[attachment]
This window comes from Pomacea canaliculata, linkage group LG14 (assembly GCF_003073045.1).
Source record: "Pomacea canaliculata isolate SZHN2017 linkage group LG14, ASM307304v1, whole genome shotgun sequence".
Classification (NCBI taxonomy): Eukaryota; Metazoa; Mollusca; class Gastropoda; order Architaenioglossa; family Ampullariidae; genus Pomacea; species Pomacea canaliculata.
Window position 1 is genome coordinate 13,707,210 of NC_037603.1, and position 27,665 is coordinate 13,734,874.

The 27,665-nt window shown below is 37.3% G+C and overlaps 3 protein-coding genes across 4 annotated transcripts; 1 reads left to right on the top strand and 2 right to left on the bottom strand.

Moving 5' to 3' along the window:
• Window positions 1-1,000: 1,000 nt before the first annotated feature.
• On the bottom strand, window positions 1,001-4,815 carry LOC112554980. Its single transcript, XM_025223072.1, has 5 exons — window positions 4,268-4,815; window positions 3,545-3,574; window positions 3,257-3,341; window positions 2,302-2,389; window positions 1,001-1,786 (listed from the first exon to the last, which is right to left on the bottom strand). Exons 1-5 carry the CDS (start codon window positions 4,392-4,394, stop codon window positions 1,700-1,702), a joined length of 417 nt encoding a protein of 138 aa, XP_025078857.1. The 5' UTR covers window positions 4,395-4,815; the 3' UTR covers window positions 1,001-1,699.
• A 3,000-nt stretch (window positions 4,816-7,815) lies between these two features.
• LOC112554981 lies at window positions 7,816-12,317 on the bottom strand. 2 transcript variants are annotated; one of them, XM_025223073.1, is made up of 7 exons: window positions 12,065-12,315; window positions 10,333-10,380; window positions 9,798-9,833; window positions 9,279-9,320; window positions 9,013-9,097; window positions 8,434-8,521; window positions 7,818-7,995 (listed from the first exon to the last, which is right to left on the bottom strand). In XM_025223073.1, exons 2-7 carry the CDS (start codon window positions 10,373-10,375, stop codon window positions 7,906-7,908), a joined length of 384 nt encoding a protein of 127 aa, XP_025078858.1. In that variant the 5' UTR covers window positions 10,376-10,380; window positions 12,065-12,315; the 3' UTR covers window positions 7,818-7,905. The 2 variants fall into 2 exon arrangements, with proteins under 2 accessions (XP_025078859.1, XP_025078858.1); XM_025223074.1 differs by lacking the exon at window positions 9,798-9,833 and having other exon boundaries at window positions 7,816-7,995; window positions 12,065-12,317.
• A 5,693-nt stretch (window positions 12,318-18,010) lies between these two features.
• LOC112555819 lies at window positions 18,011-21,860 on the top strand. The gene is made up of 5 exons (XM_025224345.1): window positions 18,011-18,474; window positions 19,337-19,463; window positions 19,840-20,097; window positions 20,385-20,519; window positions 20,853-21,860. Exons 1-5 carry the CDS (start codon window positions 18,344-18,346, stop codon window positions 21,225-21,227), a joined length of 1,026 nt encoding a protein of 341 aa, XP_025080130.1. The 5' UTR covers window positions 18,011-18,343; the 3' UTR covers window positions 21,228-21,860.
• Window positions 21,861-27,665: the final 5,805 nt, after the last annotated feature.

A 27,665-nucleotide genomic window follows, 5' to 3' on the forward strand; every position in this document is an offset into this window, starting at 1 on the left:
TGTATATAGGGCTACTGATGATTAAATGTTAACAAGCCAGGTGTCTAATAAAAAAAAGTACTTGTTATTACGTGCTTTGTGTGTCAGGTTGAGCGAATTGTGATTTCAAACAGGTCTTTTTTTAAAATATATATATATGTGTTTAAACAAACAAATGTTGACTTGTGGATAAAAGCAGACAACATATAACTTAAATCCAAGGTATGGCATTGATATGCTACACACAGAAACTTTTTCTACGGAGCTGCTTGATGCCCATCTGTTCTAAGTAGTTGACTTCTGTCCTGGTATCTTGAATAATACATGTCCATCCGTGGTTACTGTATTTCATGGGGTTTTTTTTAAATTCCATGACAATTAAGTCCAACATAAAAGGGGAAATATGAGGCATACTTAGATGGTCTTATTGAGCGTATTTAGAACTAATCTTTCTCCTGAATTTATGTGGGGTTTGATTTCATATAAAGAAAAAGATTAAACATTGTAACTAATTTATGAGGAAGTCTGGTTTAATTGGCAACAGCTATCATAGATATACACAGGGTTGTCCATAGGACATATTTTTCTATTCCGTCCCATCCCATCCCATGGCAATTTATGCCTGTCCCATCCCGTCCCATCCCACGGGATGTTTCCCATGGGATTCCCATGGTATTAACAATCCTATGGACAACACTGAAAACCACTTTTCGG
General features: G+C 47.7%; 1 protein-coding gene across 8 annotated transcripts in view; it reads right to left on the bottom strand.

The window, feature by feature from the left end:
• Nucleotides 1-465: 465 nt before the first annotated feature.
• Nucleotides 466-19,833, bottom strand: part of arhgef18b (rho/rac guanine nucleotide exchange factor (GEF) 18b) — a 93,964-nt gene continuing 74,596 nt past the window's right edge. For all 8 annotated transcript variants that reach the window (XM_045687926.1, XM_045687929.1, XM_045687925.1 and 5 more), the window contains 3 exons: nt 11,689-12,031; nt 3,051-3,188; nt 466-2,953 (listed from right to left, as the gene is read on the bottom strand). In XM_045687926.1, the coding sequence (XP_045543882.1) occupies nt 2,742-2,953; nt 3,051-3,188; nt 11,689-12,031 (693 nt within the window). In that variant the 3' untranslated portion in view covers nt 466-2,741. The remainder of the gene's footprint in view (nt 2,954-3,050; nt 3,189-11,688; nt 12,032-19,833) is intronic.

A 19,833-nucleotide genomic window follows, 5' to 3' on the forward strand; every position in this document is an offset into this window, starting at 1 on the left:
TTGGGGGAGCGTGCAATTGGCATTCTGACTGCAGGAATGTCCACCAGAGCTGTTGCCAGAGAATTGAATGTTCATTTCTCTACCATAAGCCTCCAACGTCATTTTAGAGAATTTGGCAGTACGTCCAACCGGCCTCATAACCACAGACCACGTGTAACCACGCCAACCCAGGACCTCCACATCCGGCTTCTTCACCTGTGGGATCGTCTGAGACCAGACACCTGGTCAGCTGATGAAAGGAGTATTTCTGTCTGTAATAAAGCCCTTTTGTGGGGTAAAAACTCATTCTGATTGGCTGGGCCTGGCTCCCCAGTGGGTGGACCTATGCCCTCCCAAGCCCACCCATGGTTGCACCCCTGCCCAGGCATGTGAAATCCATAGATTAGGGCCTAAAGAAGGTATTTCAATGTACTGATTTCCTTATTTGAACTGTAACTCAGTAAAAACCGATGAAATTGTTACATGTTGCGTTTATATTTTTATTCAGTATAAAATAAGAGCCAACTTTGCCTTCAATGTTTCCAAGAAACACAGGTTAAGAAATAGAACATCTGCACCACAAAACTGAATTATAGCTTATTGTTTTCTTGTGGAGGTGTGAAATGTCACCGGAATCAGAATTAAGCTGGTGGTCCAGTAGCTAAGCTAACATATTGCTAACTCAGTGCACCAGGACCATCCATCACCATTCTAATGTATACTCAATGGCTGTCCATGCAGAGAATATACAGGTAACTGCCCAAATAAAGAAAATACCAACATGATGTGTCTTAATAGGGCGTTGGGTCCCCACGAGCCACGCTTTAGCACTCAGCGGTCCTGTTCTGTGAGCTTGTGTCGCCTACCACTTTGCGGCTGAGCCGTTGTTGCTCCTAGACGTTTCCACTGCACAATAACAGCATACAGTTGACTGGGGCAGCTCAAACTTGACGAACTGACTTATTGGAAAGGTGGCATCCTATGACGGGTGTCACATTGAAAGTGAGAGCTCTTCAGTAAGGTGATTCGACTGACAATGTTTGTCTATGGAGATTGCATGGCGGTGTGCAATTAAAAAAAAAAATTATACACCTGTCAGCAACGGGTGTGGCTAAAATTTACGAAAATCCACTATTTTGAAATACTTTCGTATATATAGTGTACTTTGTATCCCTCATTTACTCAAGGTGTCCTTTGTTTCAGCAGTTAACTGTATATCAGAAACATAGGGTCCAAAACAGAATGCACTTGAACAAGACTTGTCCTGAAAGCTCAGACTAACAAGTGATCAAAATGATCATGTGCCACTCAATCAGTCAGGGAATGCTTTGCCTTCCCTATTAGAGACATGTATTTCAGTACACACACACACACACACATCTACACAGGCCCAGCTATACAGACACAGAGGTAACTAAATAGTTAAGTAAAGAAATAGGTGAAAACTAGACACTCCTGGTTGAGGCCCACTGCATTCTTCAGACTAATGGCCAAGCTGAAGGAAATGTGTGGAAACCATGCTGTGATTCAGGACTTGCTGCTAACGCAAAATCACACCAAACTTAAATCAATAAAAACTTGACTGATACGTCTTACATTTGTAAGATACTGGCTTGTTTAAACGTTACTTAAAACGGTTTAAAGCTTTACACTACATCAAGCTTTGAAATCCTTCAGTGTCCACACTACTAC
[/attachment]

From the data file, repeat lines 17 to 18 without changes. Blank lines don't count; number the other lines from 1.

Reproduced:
The window, feature by feature from the left end:
• Nucleotides 1-465: 465 nt before the first annotated feature.